Jessica Cejnar Andrews / Wednesday, May 8 @ 4:20 p.m. / Ocean

Crescent City Harbor Commissioners Take Issue With 'Disparity' Between Fishing in Brookings and Fishing in Del Norte County

The quillback rockfish was at the center of last year's groundfish season closure. | Courtesy of California Department of Fish & Wildlife

A month after California's commercial and recreational salmon fishery was canceled, one Crescent City Harbor is calling on fishery managers to reconsider what he says are stringent regulations.

Commissioner Rick Shepherd, a long-time commercial fisherman, seeks to draw attention to the disparity between fishing in Brookings and fishing in Crescent City.

Mentioning California's salmon as well as the groundfish and lingcod fisheries, Shepherd is urging the Pacific Fishery Management Council and California Department of Fish and Wildlife to establish a boundary that allows local anglers access equal to their counterparts over the state line.

On Tuesday, Shepherd presented a draft letter to his colleagues that he aims to send to PFMC and CDFW officials, including Director Charlton Bonham, as well as to Congressman Jared Huffman. Though CCHD Board President Harry Adams read the letter aloud, Shepherd said it was a work in progress.

“Despite our proximity, Crescent City faces significantly restrictive fishing regulations starkly contrasting with those allowed in Brookings, Oregon,” Shepherd states in his letter. “Notable, Oregon permits an annual limit of 5,500 pounds of lingcod whereas California has set this limit at zero for our waters. Additionally, the Pacific Fishery Management Council has sanctioned a nearly unrestricted salmon season in Brookings and Crescent City has been excluded from salmon fishing entirely.”

Shepherd said the reference to a 5,500 pound lingcod limit for commercial fishermen in Oregon equates to about 15,000 pounds per month “that’s denied our fishermen in Crescent City.”

“That’s $180,000 per boat in our harbor is the difference on that one regulation alone,” he said. “And it’s absolutely not necessary whatsoever.”

Shepherd’s proposed letter comes after the Pacific Fishery Management Council voted last month to cancel all commercial and recreational salmon fishing off the California coast for a second year in a row.

In a March 11 article, CalMatters reported that last year's closure cost about $45 million statewide. The commercial season typically starts in May and ends in October.

In Oregon, between Cape Falcon and Humbug Mountain, ocean commercial fisheries will be open through late May and then shift to a “pulse of openers” lasting a few days in June, July and August before being open for September and October, according to a PFMC news release April 10.

The area between Humbug Mountain and the California state line was open to commercial salmon fishing briefly from mid-to-late April. Sport anglers from Humbug Mountain to the California state line will be able to fish for chinook from late May through August, according to the PFMC’s news release.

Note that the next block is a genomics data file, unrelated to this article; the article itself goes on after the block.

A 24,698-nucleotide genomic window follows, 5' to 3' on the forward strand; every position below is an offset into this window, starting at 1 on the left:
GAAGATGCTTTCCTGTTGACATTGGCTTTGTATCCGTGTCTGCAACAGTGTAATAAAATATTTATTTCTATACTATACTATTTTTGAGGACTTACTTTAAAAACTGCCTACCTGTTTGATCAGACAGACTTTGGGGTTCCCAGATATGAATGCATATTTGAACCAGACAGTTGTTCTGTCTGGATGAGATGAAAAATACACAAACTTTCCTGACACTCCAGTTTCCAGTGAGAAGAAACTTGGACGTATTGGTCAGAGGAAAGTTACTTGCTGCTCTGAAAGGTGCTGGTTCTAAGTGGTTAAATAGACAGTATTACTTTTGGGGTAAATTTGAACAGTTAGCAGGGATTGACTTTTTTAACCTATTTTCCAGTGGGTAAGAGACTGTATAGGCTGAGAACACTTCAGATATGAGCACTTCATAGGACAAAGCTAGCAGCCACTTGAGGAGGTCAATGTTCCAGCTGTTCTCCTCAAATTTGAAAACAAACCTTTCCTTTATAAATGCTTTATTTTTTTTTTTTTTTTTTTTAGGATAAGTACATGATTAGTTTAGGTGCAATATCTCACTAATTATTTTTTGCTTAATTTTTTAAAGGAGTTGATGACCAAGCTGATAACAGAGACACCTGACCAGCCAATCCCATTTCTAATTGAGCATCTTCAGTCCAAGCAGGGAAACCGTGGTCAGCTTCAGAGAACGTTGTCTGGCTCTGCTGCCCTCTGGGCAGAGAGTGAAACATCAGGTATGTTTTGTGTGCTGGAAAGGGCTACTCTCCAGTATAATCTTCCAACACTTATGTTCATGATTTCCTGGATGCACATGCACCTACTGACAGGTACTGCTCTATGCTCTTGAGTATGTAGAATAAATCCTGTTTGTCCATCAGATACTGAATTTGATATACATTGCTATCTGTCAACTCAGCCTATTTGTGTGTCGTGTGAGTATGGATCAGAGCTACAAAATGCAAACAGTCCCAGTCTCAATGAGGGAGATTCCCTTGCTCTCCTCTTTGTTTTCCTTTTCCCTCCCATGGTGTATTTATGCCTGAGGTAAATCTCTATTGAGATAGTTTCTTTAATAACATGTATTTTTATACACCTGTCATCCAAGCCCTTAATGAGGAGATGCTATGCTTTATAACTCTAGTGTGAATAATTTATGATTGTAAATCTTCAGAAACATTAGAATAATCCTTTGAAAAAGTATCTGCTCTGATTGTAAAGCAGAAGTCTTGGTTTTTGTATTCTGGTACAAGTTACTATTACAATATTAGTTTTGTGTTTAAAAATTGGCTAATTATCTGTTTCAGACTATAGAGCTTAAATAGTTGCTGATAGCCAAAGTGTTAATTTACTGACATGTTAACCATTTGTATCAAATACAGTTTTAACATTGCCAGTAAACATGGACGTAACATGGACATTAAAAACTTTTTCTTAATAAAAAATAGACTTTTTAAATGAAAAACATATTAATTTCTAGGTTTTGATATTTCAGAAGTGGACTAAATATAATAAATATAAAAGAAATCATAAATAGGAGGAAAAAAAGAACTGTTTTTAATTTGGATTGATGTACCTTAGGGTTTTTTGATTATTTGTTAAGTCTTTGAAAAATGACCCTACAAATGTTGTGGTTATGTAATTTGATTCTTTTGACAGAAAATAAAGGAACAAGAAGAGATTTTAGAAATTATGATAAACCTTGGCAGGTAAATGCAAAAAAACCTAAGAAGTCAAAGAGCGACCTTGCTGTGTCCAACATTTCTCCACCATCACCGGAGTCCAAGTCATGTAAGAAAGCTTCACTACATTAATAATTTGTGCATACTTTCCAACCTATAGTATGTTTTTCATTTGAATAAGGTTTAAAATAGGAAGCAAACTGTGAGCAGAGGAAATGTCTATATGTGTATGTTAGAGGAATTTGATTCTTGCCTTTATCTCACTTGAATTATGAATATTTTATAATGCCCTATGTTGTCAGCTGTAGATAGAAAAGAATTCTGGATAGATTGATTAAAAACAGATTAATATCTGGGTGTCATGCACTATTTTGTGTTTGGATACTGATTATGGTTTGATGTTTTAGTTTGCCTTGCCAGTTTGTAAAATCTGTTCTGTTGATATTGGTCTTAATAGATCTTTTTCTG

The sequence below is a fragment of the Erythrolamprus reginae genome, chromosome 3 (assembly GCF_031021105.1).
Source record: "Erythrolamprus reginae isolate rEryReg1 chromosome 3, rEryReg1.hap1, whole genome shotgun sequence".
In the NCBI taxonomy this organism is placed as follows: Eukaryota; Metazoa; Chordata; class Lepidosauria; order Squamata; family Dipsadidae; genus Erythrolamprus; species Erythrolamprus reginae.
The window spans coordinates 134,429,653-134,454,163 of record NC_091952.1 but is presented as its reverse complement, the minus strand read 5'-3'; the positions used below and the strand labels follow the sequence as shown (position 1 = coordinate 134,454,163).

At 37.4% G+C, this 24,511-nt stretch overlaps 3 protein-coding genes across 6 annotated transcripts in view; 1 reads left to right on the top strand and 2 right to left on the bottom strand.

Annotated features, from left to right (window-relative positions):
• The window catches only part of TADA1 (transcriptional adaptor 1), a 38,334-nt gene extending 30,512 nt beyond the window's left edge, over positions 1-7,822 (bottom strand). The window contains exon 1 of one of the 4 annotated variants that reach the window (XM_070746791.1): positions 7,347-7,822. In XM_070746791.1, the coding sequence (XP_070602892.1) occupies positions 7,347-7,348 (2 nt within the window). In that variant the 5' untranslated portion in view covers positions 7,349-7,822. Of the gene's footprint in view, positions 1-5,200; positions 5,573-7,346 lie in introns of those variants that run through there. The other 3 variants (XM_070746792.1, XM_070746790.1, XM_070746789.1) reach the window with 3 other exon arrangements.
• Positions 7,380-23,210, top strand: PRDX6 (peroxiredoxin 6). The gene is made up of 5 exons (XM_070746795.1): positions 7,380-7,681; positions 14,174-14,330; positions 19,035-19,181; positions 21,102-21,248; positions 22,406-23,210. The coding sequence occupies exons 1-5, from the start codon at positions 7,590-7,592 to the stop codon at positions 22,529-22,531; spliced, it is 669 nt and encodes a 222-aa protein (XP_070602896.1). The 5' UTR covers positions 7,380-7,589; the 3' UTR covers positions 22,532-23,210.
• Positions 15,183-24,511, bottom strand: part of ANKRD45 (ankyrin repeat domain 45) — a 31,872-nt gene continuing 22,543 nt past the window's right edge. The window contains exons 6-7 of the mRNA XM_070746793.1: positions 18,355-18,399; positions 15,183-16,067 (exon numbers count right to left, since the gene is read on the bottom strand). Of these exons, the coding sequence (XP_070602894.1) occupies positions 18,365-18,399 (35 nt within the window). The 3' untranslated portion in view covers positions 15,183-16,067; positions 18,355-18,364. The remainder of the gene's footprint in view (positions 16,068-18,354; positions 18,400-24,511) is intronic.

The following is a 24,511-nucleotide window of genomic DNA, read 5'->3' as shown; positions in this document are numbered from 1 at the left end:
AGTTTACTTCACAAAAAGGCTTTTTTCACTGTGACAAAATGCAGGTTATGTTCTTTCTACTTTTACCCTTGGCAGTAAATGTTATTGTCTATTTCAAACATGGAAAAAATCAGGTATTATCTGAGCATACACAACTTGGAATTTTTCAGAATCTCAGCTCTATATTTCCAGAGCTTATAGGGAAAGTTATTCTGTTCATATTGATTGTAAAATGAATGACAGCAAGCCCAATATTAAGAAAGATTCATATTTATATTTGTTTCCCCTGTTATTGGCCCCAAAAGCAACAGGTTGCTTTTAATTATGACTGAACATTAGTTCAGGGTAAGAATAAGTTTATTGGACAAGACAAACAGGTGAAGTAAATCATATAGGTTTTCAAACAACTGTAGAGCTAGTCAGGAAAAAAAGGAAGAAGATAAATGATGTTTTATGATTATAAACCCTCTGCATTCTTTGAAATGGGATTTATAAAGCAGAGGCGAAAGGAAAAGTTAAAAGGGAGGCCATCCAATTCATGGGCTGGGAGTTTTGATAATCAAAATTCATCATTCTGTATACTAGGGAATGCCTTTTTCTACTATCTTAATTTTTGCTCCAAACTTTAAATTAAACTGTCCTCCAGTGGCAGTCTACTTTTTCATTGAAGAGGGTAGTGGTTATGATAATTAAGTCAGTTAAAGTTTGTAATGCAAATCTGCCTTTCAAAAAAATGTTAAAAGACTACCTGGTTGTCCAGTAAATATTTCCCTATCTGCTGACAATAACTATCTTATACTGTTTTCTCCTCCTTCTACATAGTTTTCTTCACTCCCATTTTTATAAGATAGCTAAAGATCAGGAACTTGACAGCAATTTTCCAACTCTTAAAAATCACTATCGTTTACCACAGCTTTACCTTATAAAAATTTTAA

As for groundfishing, the PFMC in March approved a recreational season north of the Monterey Bay Area shoreward of 50 fathoms, or 300 feet, last month. From May through September, anglers will be able to fish shoreward of 20 fathoms, or 120 feet. During October, recreational fishermen will be able to return to fishing shoreward of 50 fathoms. That boundary sinks again to 20 fathoms in November and returns to 50 fathoms in December.

The PFMC’s 2024 groundfish regulations set a two-fish quota for vermilion rockfish, prohibited fishermen from keeping quillback rockfish and required anglers to carry a descending device to limit fish mortality.

On Tuesday, Andrea Spahn, a member of the Crescent City Fishing Group, which was formed in the wake of CDFW’s groundfish season closure in August and has been advocating for reopening the season, said the Crescent City Harbor District may want to think twice before comparing Crescent City to Oregon.

Sport fishermen in Oregon are allowed to keep two lingcod and five rockfish, Spahn said and will likely have their groundfish quota cut to four or three next year.

Spahn also argued against trying to get year-round fishing stating that fish need “some time off” to spawn. Lingcod spawn between January and March, she said.

“The thing we really need to work on is getting a Northern Management Zone separated for us because of the fact that our rockfishing out here is 30 fathoms shoreward,” she said. “In Eureka down further, they love the 50 fathoms because they don’t have any shallow fishing.”

CDFW classifies the Northern Management Area as extending from Cape Mendocino to the Oregon border.

Spahn also pointed to statements NOAA scientists made at a March 20 community meeting that limiting the nearshore groundfish fishery to 20 fathoms reduces quillback mortality to 9 percent.

She also emphasized the need for better data regarding the quillback rockfish, the species that prompted last year’s closure.

“NOAA was here in March,” she said. “We fished with them, but they can’t come until they get more funding and we need them here now. We need that data. We need to know what’s out there.”

Shepherd said there was more in his letter than Adams read aloud. His colleague, Brian Stone, asked Shepherd who he wanted to send the letter to, suggesting that State Sen. Mike McGuire should be one of the recipients.

Stone also called for tabling the issue until he had a chance to read Shepherd’s letter and see if he wanted to make changes.


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